It was spuds, spuds, and more spuds in Richford recently. Saturday, Sept. 20 was the 22nd annual Richard Potato Festival, featuring all things potato. There was a potato eating contest, potato ice cream for sale, bags of potatoes for sale, and a potato expert on hand for a presentation, and all sorts of potato-themed activities.
The Richard Historical Society primarily organizes the festival. As town historian and Historical Society President Bill Sherwood explained, “The Historical Society puts it together and is kind of the sponsor, but then all the organizations in town participate.”
The event kicked off with a potato pancake breakfast at the Richford Fire Department from 8 to 11 a.m. At 10 a.m. the Cornell Raptors came to show off their birds of prey on the front lawn of the Richford Historical Society.
Then, at 11 a.m., Dr. Donald Halseth, a potato research at Cornell University, gave a talk about potatoes. Tammy Sherwood, who helped organize the event, explained, “He has a variety of specialty and regular potatoes that he gives out as samples. He basically discusses each type of potato in detail and sends home people with samples.” The event organizers honored Halseth with a plaque because, after 22 years of attending the Richard Potato Festival, Halseth is retiring and won’t be giving his annual potato talks anymore.
The festival included a number of awards and contests, including a pageant from 1 to 2 p.m. at the Historical Society. For the Tater Tot contest, for ages three to five, Adriana Austin nabbed first prize, while Mickenna Parker came in second and Chevelle Jackson came in third. In the Little Spud Prince contest, open to ages six to eight, 6-year-old Cole Westfall won. Ten-year-old Alisha Westfall was crowned the Potato Princess. For all of the age groups, kids were asked two questions – what they want to be when they grow up and what they would buy if they had five dollars.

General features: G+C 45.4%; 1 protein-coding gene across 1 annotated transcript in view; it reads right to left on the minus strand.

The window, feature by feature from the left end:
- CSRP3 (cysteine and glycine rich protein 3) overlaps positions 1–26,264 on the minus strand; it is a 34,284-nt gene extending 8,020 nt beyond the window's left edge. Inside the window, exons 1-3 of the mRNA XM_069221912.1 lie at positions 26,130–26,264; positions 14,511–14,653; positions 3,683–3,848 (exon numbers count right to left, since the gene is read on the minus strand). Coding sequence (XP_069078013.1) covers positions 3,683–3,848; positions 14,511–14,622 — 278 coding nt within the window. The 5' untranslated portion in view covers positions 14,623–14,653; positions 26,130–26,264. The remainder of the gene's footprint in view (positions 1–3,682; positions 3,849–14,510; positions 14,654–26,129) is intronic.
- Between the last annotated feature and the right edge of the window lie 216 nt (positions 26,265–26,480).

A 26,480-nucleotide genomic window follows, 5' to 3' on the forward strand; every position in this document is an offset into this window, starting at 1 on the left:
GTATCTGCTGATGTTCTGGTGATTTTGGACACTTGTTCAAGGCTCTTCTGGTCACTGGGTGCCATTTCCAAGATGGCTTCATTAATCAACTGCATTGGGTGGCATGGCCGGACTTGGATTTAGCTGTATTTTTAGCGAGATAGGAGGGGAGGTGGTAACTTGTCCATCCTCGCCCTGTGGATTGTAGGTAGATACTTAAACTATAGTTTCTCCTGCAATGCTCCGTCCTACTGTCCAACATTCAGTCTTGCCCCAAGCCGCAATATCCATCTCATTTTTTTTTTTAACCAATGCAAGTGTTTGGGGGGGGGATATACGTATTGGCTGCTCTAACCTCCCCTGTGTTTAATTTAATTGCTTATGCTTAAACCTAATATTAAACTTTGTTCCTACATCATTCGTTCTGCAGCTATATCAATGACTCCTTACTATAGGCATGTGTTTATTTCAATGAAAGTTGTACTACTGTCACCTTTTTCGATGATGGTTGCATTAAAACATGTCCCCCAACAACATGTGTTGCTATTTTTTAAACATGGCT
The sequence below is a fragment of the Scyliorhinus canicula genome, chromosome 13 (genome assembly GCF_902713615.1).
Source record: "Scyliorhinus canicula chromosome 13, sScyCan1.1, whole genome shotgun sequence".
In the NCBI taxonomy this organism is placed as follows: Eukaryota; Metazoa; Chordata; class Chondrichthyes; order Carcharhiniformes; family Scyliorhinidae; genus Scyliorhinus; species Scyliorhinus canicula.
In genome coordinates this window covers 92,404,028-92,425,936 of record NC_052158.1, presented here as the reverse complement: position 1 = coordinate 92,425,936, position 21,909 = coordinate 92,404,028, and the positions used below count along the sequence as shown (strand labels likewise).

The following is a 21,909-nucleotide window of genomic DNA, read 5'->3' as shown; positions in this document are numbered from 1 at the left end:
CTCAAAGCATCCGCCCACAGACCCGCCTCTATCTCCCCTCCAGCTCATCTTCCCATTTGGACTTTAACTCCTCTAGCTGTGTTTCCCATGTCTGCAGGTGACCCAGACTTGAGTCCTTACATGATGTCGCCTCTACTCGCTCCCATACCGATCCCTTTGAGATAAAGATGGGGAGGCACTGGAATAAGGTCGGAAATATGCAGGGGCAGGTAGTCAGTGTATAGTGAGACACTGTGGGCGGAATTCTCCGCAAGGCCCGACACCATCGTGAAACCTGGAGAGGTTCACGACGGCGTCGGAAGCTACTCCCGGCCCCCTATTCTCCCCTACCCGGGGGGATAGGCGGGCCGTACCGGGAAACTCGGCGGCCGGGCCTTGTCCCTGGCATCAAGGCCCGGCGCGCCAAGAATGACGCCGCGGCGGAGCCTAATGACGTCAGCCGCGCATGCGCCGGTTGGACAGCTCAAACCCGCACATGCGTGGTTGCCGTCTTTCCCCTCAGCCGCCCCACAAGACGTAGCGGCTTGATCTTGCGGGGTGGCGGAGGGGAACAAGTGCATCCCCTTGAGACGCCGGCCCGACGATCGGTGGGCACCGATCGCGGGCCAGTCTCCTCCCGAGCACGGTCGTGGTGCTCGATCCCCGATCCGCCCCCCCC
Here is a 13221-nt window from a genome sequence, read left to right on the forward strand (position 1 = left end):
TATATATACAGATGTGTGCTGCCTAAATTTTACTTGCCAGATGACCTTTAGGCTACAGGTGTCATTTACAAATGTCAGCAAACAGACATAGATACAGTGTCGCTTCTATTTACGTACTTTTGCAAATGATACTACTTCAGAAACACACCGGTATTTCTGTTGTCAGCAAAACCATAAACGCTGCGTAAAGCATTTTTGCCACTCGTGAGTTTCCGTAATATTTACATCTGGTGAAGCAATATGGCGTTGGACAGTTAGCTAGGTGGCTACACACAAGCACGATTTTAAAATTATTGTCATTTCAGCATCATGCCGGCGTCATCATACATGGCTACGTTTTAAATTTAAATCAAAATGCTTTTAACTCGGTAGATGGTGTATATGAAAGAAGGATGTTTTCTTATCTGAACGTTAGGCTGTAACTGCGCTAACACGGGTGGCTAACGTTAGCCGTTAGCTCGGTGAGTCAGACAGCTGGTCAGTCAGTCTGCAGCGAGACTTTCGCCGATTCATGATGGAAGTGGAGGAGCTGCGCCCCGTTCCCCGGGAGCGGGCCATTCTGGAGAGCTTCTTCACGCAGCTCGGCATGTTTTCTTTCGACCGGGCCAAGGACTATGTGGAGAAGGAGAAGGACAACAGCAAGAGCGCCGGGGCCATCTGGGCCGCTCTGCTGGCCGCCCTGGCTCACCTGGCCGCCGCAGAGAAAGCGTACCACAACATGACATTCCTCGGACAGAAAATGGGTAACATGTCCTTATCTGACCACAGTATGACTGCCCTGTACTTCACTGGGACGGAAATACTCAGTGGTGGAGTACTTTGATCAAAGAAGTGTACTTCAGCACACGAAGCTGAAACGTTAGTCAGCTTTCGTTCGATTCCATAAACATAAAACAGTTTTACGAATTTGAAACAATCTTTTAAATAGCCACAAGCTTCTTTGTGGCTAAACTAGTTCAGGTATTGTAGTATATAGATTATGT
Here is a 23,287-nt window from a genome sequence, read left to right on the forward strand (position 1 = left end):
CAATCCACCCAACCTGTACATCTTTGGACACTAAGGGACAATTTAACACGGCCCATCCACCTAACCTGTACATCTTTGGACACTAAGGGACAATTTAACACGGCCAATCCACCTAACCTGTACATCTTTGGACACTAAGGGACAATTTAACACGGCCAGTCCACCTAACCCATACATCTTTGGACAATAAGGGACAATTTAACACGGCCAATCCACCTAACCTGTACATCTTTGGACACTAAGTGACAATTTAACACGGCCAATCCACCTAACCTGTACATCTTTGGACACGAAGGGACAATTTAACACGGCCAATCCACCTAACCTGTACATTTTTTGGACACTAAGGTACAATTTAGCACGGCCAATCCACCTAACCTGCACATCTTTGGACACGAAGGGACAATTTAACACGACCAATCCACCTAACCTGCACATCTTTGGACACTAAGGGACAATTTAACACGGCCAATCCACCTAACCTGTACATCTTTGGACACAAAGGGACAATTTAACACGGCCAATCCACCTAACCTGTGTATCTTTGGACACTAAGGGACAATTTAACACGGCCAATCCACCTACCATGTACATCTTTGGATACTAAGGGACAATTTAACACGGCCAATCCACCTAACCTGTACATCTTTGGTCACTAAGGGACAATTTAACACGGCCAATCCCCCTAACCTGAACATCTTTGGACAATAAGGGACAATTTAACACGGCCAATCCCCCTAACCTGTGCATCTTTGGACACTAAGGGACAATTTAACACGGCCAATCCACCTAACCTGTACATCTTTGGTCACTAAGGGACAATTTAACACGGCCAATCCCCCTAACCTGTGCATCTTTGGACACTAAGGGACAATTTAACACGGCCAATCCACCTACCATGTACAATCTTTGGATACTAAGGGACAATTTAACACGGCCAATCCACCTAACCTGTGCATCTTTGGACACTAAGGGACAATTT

In addition to the beauty pageant contest, there was a mashed potato-eating contest. For the nine to 12 age group – where contestants could use one hand – Jacob Armstrong won. For the 13 and over age group – where contestants couldn’t use either hand to eat – O’Dell Lowe won.
Throughout the day, kids colored pictures of Mr. Potato Head for a coloring contest. The judging, at 2:30 p.m., determined that Ian McKenzie of Berkshire was the winner for the two to five age group, Brooke Judson of Newark Valley was the winner for the eight to 11 age group, and Cheyanne Woodruff of Little Meadows, Pa., was the winner of the 11 and older age group.
Throughout the day, there was a book sale by the Berkshire Library on the lawn of the Historical Society, a set of historical displays inside the building, and potato ice cream and potato chips for sale. For $1, kids could ring the old school bell. Jerry Marsh, historical society member and local author, said, “I was pleased with the turnout for the bell ringers.” Also, there were building kits donated by Home Depot, so kids could build wooden birdhouses and trucks.
At the Northern Tioga Family Health Center, there was a health fair and free blood pressure checks from 10 a.m. to 2 p.m. Over at the Richford Congregational Church, there was food for sale, live music, vendors, and a quilt show. All over town, there were yard sales galore. Turnout was good despite the overcast weather and, by the end of the day, a good time was had by all.